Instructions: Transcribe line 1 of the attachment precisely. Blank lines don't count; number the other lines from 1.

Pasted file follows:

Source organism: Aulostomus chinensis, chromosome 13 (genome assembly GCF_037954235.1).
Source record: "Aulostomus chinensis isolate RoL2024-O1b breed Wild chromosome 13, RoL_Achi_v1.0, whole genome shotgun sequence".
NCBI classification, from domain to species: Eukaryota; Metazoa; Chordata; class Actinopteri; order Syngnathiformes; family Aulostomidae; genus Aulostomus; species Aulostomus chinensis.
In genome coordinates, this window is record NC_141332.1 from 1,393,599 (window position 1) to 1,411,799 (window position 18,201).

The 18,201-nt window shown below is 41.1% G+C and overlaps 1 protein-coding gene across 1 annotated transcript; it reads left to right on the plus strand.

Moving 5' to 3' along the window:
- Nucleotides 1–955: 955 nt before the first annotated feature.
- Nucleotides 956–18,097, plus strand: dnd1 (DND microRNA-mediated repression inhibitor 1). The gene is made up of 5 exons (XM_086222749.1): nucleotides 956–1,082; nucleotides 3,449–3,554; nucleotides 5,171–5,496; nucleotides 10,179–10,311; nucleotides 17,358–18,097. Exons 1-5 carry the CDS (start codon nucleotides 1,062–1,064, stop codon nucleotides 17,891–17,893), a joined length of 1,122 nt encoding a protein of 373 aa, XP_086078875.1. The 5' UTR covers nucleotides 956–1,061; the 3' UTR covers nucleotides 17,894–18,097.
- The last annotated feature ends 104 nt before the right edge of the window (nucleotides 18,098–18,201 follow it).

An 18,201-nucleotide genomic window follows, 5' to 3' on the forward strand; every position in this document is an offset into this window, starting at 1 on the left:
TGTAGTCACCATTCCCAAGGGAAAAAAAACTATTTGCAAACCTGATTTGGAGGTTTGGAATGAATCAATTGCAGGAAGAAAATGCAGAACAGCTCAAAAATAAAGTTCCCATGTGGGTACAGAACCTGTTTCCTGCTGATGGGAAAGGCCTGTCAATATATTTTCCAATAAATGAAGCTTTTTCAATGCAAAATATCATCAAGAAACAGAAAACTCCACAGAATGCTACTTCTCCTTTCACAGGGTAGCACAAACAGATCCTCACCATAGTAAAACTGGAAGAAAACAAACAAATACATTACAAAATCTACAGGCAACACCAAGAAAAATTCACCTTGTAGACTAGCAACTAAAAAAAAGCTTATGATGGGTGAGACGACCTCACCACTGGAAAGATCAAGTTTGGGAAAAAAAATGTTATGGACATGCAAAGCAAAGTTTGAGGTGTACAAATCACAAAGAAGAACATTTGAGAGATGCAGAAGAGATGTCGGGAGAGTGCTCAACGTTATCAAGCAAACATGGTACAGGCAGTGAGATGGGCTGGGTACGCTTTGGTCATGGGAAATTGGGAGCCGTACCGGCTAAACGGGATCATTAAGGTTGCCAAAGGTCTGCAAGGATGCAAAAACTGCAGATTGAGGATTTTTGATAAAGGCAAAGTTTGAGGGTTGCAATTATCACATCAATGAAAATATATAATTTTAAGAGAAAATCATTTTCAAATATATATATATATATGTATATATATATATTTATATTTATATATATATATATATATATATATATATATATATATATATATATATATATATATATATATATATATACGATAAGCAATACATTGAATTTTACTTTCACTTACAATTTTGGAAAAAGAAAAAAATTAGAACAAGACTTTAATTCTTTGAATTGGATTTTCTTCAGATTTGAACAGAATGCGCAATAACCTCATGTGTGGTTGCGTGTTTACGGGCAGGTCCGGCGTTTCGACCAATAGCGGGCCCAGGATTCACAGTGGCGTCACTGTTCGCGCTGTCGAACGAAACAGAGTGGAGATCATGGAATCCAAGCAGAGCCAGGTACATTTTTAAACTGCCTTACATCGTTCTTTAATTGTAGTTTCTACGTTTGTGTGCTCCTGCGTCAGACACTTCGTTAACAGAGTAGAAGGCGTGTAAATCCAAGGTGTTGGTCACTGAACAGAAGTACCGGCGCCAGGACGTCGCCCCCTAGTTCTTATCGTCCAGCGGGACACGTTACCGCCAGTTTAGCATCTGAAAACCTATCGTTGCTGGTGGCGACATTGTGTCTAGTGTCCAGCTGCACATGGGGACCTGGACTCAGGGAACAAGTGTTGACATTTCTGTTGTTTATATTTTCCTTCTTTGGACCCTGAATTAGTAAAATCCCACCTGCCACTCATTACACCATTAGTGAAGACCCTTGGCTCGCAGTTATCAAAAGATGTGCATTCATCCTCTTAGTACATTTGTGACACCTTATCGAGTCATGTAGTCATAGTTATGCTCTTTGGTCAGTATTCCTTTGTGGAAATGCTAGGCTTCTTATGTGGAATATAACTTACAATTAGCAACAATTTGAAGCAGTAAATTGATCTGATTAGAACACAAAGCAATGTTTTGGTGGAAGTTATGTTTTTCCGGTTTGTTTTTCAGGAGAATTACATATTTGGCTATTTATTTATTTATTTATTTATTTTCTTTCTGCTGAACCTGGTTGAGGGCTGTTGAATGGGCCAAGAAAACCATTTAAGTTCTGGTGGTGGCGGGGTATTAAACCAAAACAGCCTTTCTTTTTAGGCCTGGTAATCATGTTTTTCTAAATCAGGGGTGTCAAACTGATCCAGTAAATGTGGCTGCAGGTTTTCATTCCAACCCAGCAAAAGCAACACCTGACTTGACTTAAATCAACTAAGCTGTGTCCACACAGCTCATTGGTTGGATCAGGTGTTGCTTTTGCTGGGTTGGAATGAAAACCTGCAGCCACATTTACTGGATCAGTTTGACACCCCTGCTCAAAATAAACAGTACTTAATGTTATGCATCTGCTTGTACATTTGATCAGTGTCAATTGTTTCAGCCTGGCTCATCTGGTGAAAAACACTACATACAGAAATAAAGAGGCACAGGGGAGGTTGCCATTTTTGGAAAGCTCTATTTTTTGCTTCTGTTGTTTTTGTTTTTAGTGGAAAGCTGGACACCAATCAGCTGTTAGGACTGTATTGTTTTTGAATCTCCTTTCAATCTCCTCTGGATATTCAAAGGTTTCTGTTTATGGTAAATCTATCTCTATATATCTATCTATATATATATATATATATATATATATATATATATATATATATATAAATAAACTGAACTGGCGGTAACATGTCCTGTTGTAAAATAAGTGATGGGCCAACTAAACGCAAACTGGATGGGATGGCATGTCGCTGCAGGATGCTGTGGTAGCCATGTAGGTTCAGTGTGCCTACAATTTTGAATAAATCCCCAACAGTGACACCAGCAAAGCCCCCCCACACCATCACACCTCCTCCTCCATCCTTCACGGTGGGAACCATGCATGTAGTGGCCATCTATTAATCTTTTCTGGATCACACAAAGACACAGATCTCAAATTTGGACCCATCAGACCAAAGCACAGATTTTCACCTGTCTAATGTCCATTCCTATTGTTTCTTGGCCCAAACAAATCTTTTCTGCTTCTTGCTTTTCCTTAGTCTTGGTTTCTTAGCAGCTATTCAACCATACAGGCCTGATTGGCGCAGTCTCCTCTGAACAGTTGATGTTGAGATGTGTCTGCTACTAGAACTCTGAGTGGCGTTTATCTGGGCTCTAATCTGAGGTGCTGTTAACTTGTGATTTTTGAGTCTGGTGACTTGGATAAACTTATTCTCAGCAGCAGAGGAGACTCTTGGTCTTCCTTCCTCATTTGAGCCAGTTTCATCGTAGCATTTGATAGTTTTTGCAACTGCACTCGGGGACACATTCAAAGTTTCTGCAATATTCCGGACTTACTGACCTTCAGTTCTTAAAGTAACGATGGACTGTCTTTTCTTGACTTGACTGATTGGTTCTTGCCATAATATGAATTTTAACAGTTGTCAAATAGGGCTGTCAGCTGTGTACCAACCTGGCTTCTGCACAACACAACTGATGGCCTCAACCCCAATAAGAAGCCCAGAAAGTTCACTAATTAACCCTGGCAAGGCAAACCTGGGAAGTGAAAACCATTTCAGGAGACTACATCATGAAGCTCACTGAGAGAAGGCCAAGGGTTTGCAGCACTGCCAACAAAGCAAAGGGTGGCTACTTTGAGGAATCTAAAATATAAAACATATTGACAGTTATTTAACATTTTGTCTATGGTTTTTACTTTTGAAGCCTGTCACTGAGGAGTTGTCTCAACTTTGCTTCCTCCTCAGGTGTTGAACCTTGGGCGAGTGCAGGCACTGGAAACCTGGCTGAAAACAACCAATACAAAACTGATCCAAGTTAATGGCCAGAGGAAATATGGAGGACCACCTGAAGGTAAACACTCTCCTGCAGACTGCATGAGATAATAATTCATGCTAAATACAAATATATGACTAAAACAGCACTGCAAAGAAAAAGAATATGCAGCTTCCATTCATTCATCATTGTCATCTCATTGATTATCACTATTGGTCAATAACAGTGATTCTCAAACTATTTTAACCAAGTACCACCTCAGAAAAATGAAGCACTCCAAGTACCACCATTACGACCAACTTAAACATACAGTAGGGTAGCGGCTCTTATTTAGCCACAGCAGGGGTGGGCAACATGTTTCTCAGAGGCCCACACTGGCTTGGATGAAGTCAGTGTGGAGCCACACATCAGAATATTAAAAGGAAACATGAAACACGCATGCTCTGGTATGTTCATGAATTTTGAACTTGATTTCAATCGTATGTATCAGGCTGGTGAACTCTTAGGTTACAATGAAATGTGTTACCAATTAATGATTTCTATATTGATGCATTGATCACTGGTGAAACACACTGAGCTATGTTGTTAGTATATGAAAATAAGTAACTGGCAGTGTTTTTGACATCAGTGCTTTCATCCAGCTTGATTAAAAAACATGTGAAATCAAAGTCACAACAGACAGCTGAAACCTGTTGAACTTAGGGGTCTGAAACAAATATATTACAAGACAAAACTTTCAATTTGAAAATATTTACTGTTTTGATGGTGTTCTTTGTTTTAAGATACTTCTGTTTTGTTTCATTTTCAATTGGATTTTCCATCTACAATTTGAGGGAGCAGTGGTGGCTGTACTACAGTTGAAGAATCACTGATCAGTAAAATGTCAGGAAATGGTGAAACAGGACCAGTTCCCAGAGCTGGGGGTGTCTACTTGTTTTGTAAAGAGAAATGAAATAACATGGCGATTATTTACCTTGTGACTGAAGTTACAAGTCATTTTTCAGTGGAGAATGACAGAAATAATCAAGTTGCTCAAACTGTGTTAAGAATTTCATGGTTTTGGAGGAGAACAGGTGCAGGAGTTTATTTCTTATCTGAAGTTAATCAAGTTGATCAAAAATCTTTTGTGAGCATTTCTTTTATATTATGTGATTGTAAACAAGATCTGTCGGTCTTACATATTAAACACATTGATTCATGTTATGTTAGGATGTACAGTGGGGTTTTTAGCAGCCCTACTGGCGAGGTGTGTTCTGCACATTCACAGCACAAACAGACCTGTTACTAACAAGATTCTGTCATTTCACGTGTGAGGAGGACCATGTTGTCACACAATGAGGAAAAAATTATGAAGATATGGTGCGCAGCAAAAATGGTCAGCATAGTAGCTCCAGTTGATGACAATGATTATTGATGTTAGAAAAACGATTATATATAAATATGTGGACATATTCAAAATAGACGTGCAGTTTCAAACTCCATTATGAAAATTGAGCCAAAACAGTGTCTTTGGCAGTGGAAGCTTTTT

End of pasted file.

Source organism: Aulostomus chinensis, chromosome 13 (genome assembly GCF_037954235.1).